Rent to own: A delicate balance
November's here. Temperatures are dropping, and the local housing market has cooled along with the air. But even if buyers aren't lining...
Special to The Seattle Times
November's here. Temperatures are dropping, and the local housing market has cooled along with the air. But even if buyers aren't lining up, flexible sellers have options.
In a cooler market, one available option is a lease-purchase arrangement, commonly know as renting to own. A lease-purchase deal can connect sellers to a range of potential buyers — those trying to overcome credit problems, for instance, or those who haven't been able to save enough for a down payment.
Lease-purchase deals offer several advantages for buyers and sellers, but they have disadvantages, too.
Tim Cutter of Puyallup says he wasn't interested in a lease-purchase deal when he decided to buy a new house. But he changed his mind after his mortgage broker told him he didn't have to sell his house right away, and he listed it as a lease-purchase in August.
This is an agreement to rent a home and buy it in the future. Two documents are used: the lease or rental agreement and a contract for the future purchase of the property. Details vary widely, but they will always include the sale price and time frame for buying the home and will often set standard terms such as closing costs, disclosure agreements, inspection rights and the consequences if either buyer or seller backs out of the deal. Depending on the contract, lease-purchases can significantly favor one side or the other, so it's crucial for buyer and seller to read the fine print and agree to the terms. If the details seem unclear, hire a real-estate attorney.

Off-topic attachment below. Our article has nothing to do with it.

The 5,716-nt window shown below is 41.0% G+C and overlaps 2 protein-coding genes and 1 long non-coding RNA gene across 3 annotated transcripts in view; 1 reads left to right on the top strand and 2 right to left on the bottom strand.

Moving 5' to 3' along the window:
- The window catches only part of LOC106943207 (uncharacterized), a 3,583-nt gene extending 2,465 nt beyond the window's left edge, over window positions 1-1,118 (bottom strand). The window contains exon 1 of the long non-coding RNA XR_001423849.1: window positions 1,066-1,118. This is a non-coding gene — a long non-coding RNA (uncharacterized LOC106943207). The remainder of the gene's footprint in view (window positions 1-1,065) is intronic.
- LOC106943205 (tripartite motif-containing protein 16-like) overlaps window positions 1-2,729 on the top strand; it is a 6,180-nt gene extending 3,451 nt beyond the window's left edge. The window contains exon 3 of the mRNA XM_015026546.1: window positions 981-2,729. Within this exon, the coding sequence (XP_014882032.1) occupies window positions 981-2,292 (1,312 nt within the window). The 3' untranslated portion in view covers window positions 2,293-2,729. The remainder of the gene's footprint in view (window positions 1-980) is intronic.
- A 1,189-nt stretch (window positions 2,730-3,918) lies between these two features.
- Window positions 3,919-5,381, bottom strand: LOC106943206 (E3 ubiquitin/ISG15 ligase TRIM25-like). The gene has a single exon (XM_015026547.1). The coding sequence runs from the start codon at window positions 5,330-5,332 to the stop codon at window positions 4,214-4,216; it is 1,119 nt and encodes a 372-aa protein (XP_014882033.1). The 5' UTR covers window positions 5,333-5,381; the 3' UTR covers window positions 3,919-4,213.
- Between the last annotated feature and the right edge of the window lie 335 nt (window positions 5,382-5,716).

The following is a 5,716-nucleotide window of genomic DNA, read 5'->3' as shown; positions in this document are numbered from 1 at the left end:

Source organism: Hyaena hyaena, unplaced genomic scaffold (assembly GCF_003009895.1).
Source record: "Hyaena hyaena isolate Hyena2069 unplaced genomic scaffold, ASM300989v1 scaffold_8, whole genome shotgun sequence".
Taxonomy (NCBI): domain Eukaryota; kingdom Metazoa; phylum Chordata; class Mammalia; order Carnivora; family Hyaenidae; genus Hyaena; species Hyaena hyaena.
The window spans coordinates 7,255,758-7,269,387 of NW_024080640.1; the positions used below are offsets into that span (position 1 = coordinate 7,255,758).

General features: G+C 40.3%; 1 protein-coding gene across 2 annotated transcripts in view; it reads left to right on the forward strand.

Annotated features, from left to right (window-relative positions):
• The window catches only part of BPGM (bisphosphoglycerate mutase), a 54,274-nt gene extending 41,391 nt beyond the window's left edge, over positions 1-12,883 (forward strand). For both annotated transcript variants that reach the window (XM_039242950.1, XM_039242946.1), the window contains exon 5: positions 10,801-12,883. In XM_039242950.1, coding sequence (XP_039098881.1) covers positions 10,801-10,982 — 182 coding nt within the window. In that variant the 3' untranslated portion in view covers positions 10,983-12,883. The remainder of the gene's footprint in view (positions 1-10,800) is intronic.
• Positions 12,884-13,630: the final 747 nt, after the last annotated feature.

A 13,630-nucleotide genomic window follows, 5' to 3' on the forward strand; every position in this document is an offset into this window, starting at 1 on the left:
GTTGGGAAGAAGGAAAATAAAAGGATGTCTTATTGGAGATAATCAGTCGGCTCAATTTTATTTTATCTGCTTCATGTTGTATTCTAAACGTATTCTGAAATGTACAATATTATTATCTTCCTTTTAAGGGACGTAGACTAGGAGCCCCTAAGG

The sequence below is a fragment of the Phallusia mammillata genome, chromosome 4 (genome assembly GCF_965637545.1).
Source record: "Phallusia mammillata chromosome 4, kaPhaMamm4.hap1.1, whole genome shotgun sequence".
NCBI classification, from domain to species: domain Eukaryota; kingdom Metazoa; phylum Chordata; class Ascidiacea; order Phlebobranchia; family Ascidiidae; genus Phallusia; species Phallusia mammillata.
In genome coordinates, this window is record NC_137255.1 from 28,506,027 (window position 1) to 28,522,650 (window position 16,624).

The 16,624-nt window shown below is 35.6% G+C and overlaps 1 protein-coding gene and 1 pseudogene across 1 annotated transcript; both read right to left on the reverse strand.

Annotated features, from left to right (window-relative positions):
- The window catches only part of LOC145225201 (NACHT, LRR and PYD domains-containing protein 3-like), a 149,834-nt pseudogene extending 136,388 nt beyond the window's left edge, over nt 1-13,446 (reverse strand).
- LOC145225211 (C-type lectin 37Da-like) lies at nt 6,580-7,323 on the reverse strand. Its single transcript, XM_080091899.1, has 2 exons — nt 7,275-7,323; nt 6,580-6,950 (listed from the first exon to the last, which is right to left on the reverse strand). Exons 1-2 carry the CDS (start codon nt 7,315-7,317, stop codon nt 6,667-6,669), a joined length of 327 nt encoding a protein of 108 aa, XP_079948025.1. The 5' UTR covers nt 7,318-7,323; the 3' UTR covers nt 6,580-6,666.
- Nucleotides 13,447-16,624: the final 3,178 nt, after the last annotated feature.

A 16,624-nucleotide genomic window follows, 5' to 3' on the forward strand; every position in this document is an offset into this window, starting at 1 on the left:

This ranges from 1 to 5 percent of the agreed-upon purchase price and typically are paid up front. In most cases this payment gets credited toward the purchase of the home.
This is the amount above fair-market rent that the tenant pays each month. It generally is credited toward the down payment at the time of the purchase. A mortgage lender needs to be able to verify the premium paid each month, so it is important to keep clear records, such as copies of canceled checks. Tenants who don't buy the property usually lose the option fee and the accumulated rent premiums.
This is the length of time that the tenant leases the home before buying it. In general, longer option periods are preferred by buyers who need time to build equity and repair credit. In the end, though, that could mean more money lost if the tenant is still unable to buy when the deadline comes because a longer option period means that much more paid as rent premium will be lost.
He learned about the pros and cons pretty quickly.
Cutter says he got lots of interest right away, received a down payment and the first month's rent from potential buyers — then as soon as they'd moved in, they stopped paying.
Four months later, Cutter managed to evict them and has the house listed again. He says he's learned that lease-purchase buyers often don't complete the purchase.
In spite of that first bad experience, he still says the arrangement is worth the risks.
Mostly he's found that the people interested in a lease-purchase are in some kind of transition — going through a divorce, for example, or starting a new job. And while his plan is to ultimately sell the home, he see a lease-purchase deal as an investment.
If you're considering buying or selling in a rent-to-own deal, you can use a lease-purchase service that brokers such deals or arrange one yourself. However, be cautious, especially of services that offer to buy the home of your choice and then lease it back to you on a rent-to-own basis. These services can vary widely in terms of fees and overall credibility.
Here's a quick look at how lease-purchases work:
Be cautious of lease-purchase services that offer to buy the home of your choice and then lease it back to you on a rent-to-own basis. An online search will turn up a number of these services, which can vary widely in terms of fees and overall credibility.